Droidcon NYC highlights Android’s non-conformity and growth potential


Attendees at Droidcon NYC

Attendees at the first Droidcon NYC convention network at the Metropolitan Pavilion in Midtown West. Photo: M. Chadwick Shank.

Over 700 Android enthusiasts attended Droidcon, Manhattan’s first convention for the local Android app development community, where they discussed topics ranging from developing mobile apps for emerging markets to increasing mobile app audiences. Hosting the conference was Touch Lab Inc., Kevin Galligan’s Android development consulting company, which is based in Silicon Alley, the area, running from downtown through Chelsea, that is defined by the Verizon, Google, and Flatiron buildings. The vast majority of those who assembled at the Metropolitan Pavilion in Midtown West were male; of Generations X and Y; Caucasian, Asian, and South Asian; and sporting the Mark Zuckerberg look—non-descript t-shirts, ill-fitting denim, and a hoodie. App developers at the conference, while relishing their creative autonomy, debated in earnest the growth potential of Android, which has recently been overshadowed by Apple’s iPhone 6 and iOS 8.0.1 release.

Fiscal second quarter of 2014 estimates of global market share—the proportion of a company’s total sales in a given industry—show Android with a commanding lead of 84.6%, with iOS at 11.9%. Inside the U.S., it is more of a horse race, with Android at 51.9% and iOS at 42.1%. Despite this, 2014 fiscal second quarter earnings reports showed that consolidated revenue for Apple was $45.6 billion and consolidated revenue for Google, of which Android is a subsidiary, was only $15.96 billion. Of that $15.96 billion, $14.359 billion was advertising revenue and not necessarily related to Android.

The disparity in consolidated revenues between Apple and Google occurs even though more users exist for Android than iOS. Tagged, a social discovery website that has both iOS and Android mobile applications, has a user base that consists of 80% Android-users according to Johann Schleier-Smith, the company’s CTO and Co-founder—but the smaller percentage of iOS-users yields Tagged substantially more revenue than Android. “Apple has mastered the pay-for-service system by having a user’s credit card on file attached to the user’s Apple account,” said Schleier-Smith, “whereas Google is not payment-focused—they are primarily an advertising company that is uniquely competent in search.” The average iOS-user has become accustomed to paying something to acquire product and content through the iOS platform, like downloading a song from iTunes, while the average Android-user has accepted a heavier advertising presence to access product and content.

Kevin Grant, an Android engineer, said that Tumblr, a micro-blogging platform and social networking website that has mobile applications on both iOS and Android, has had difficulty monetizing the activity of mobile users due to the nature of the app. Whether on the iOS or Android platform, the app is free to download, so there is no opportunity to capitalize on a pay-for-service system, the business model that is best supported through iOS. In April 2013 Tumblr announced that it would integrate partnered advertisements into the app’s interface; one month later Yahoo acquired Tumblr for $1.1 billion. Tumblr’s mobile app business model mirrored the strength that Android provides—increased acceptance on behalf of the user for paid advertising as a form of monetization—but ultimately fell short because 68% of global mobile app 2013 revenue came from apps that adhered to the pay-for-service model, as reported by the venture capital firm KPCB’s 2014 Internet Trends Report.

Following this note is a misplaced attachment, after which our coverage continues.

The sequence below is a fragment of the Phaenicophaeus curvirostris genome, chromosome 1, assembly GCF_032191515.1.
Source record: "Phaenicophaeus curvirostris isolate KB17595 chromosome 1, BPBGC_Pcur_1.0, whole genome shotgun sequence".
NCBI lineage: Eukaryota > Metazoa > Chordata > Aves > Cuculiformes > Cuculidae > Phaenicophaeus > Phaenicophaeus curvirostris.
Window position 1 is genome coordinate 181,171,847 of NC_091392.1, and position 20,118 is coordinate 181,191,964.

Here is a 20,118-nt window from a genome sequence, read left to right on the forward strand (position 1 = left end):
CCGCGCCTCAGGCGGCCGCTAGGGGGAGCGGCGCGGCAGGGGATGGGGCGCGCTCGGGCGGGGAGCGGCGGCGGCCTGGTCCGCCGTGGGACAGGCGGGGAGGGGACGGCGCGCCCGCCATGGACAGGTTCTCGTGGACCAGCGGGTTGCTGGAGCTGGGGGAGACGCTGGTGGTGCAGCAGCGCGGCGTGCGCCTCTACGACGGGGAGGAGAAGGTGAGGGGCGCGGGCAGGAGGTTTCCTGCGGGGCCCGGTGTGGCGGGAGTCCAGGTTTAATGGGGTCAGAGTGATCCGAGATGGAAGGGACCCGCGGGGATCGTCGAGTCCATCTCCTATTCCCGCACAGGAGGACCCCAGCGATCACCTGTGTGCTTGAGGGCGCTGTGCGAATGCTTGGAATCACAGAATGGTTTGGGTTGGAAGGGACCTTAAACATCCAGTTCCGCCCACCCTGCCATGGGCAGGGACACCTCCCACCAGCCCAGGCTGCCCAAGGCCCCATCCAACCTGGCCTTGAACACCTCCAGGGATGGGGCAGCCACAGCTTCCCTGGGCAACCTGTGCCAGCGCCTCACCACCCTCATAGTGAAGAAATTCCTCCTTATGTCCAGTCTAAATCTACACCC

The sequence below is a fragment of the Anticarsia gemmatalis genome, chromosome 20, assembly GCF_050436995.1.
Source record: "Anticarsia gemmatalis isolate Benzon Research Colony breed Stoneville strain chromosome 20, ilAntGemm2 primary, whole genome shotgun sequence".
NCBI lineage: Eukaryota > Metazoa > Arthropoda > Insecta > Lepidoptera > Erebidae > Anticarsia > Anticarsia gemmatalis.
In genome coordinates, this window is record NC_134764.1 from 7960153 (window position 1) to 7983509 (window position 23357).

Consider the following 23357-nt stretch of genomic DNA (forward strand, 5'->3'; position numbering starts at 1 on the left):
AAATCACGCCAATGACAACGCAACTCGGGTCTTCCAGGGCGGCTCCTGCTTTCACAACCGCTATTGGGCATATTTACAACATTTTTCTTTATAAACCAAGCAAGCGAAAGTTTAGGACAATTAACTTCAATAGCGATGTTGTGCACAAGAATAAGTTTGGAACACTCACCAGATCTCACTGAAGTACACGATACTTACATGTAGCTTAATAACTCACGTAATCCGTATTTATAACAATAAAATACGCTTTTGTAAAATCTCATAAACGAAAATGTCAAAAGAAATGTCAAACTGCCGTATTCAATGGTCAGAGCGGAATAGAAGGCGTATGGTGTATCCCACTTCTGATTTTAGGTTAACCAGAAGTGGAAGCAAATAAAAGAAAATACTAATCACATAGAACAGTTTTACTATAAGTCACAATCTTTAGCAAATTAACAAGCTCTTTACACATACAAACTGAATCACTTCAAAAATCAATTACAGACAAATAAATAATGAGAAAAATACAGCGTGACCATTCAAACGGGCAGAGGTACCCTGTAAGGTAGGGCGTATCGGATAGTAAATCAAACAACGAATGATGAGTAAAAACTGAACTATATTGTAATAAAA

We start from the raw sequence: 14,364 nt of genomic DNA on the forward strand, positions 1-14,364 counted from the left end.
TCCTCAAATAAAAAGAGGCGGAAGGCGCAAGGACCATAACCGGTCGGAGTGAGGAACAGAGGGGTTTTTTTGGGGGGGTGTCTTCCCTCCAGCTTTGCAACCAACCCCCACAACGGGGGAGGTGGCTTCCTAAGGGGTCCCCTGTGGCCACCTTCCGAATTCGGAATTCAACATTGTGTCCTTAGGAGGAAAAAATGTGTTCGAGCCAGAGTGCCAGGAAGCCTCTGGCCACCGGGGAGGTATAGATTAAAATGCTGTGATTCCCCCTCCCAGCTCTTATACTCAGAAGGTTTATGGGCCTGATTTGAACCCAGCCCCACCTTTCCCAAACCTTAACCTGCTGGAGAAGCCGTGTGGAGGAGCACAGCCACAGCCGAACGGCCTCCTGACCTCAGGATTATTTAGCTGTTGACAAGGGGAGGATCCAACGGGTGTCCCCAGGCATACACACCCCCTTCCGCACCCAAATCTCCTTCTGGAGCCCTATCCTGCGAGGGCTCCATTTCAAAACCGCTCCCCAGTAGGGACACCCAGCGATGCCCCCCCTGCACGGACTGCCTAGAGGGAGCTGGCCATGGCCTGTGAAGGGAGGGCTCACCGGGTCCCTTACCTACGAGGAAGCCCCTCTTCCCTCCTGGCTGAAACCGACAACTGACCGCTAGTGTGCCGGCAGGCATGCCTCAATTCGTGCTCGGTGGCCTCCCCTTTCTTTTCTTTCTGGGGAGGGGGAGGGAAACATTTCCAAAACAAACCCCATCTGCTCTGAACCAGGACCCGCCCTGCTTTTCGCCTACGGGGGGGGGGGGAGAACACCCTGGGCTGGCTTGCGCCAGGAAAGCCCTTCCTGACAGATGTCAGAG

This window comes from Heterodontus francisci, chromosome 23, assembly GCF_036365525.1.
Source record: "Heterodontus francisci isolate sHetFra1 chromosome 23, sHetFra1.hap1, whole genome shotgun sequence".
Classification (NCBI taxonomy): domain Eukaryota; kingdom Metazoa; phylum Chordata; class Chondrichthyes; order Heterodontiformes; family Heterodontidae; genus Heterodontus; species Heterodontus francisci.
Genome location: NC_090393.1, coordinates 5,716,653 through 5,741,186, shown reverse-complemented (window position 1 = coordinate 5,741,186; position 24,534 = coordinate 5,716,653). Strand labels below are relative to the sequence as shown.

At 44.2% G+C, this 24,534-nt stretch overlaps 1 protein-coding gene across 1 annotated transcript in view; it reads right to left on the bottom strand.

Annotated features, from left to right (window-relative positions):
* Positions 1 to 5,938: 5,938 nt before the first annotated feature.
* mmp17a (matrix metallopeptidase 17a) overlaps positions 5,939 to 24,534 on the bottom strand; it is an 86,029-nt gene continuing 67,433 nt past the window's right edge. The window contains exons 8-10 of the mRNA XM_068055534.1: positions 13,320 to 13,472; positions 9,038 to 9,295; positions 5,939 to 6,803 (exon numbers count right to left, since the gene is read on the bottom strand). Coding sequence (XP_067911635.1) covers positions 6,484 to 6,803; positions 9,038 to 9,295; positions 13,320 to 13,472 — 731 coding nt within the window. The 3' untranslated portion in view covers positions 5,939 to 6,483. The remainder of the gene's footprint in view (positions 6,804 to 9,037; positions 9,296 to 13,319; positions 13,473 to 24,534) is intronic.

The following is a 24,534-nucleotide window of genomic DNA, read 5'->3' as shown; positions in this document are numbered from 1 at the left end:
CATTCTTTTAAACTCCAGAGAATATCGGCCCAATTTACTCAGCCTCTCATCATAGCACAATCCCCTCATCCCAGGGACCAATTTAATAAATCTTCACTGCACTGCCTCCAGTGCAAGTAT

The response from venture capital firms has compounded the problem of Android’s paid advertising model. According to Charlie O’Donnell, Partner and Founder of Brooklyn Bridge Ventures, venture capital firms tend to invest more heavily in companies that prioritize iOS app development over Android because it is harder to build for all the various Android versions. O’Donnell said that that venture capitalists only invest in Android app development after a company has become firmly established. “It just makes more financial and business sense to start with iOS as a start-up,” he said.

Some at the conference, including Yohanna Rizk, focused on what Android has to offer that iOS cannot. An Android mobile developer for BuzzFeed Inc., Rizk said that Android’s open-source platform inspired his creativity because it allows developers to use source code that is available to the general public. In contrast, Apple has a lockdown on both the app development approval process and iOS’s application programming interface (API), the set of programming instructions and standards, according to Grant. Grant said that if developers wanted to modify iOS’s API they would have to “jailbreak” the device—a process that is a violation of the iOS end-user software license agreement.

Amid these challenges, attendees at Droidcon NYC were optimistic and proud of their non-conformity. “Android,” said Grant, “is a great medium to get your ideas into a platform quickly with lower barriers of entry, allowing for maximum creativity.”